A router with a pattern jig could do this job. Make the pattern from a piece of 3/4" or 1" plywood or MDF with a half-moon cut into it the shape of the desired handhold. Bevel the pattern with your tablesaw so that the flat part of the half-moon is 3/8" to 1/2" thinner than the top of the arc of the half-moon. If you made the handhold three inches high, you could bevel the arc of the half-moon with the tablesaw and then attach a straight piece to the arc to complete the half-moon. Clamp the pattern to your frame side. Install a pattern bit in your router and set the depth so that it just touches the frame side at the top of the arc of the half-moon. Rout around the half-moon pattern, then rout out the interior.

    One possible problem here is that the part of the handhold you grip--the flat part of the half-moon--will be angled down, which might make slippage more likely. You could fix that by clamping a straight flat board in line with the flat part of the half-moon. Rout the flat part again, and it will be perpendicular to the frame board. You can adjust the angle further by raising the back of the straight board with some shims before you rout.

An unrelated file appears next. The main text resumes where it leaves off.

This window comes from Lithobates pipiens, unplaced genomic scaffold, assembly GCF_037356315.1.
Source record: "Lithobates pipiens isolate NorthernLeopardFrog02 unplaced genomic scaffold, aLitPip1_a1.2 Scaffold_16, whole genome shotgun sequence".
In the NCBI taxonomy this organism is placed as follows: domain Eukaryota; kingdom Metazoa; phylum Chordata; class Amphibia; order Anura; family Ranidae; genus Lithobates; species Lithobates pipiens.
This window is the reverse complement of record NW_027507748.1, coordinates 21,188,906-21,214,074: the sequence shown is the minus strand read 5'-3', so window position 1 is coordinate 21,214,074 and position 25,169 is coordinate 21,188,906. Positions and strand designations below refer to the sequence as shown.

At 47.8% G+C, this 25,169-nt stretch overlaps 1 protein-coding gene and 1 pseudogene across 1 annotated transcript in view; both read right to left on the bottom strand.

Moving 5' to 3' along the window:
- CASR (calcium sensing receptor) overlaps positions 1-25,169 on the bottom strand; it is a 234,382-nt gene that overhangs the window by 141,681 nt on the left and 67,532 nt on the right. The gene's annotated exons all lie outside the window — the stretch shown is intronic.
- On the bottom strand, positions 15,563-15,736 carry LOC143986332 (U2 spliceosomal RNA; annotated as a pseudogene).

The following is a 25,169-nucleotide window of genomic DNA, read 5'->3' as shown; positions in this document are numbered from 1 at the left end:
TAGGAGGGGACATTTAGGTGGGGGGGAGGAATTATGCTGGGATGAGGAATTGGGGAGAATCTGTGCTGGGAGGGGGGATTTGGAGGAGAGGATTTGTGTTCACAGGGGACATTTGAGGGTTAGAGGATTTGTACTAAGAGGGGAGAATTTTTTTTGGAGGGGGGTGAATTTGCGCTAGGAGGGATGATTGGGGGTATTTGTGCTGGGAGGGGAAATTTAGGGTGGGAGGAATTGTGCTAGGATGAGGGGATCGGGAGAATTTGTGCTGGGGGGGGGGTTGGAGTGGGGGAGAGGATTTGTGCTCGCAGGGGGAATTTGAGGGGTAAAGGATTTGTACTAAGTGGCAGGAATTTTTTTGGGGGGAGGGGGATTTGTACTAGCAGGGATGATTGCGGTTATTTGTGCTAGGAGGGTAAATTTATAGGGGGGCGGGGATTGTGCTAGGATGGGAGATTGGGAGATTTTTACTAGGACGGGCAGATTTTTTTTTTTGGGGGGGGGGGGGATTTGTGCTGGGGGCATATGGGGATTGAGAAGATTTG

Hope that's clear. Sorry about responding so late, but I just found this board recently.

  7. #7
    Join Date
    Aug 2002
    Location
    Nehawka, Nebraska USA
    Posts
    46,084

    Post

    I much prefer the cleats. The wood doesn't cost be because I cut it off to get 9 5/8" or whatever depth and you can get a really good grip on it. I glue it and screw it on. 2" screws on the ends and 1 1/4" screws in the middle.

  8. #8
    Join Date
    Aug 2002
    Location
    Evansville, IN, USA
    Posts
    2,837
    Here is the method I have used with our 10" radial arm saw. It produces a recessed handhold 1/2" deep, 4-3/8" long, 3/4 high with a tapered bottom that allows for good water drainage.

    With blade OFF, Lock blade into 'Rip' position. Lower blade to 1/4" above work table. Release bevel lock, rotate blade to clear 3/4" stock, lock securely.

    Position umassembled super sides next to fence, centered under blade travel.

    Turn blade ON, release bevel lock and gradually allow blade to return to vertical position. (You are now cutting the bottom taper of handle). Now, move blade approx 3/4" away from this taper cut.

    STOP blade, release bevel lock, rotate blade to clear 3/4" stock, lock securely.

    Repeat.

    Please give this a try! It produces a very high quality, professional looking handle.

    Good Luck

    Dave W

  9. #9

    Big Grin

    Hi Beekeepers